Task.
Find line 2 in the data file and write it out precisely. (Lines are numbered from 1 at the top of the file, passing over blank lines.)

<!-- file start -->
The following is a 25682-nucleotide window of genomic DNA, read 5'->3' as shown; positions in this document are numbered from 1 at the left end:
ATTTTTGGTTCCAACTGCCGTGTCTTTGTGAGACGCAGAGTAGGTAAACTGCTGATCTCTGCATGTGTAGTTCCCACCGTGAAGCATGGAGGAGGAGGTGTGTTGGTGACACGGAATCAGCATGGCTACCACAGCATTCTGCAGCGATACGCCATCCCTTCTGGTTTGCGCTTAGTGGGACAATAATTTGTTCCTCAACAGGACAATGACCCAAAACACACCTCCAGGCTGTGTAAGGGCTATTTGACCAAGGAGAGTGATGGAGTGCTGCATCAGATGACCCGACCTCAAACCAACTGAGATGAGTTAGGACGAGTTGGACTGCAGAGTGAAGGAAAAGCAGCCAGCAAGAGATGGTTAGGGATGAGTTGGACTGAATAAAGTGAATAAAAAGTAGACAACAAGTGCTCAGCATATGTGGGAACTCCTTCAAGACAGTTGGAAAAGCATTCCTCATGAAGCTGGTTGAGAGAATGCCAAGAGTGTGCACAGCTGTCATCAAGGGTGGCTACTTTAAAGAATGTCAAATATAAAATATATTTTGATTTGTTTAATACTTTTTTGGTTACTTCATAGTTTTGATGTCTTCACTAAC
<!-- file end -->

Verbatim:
ATTTTTGGTTCCAACTGCCGTGTCTTTGTGAGACGCAGAGTAGGTAAACTGCTGATCTCTGCATGTGTAGTTCCCACCGTGAAGCATGGAGGAGGAGGTGTGTTGGTGACACGGAATCAGCATGGCTACCACAGCATTCTGCAGCGATACGCCATCCCTTCTGGTTTGCGCTTAGTGGGACAATAATTTGTTCCTCAACAGGACAATGACCCAAAACACACCTCCAGGCTGTGTAAGGGCTATTTGACCAAGGAGAGTGATGGAGTGCTGCATCAGATGACCCGACCTCAAACCAACTGAGATGAGTTAGGACGAGTTGGACTGCAGAGTGAAGGAAAAGCAGCCAGCAAGAGATGGTTAGGGATGAGTTGGACTGAATAAAGTGAATAAAAAGTAGACAACAAGTGCTCAGCATATGTGGGAACTCCTTCAAGACAGTTGGAAAAGCATTCCTCATGAAGCTGGTTGAGAGAATGCCAAGAGTGTGCACAGCTGTCATCAAGGGTGGCTACTTTAAAGAATGTCAAATATAAAATATATTTTGATTTGTTTAATACTTTTTTGGTTACTTCATAGTTTTGATGTCTTCACTAAC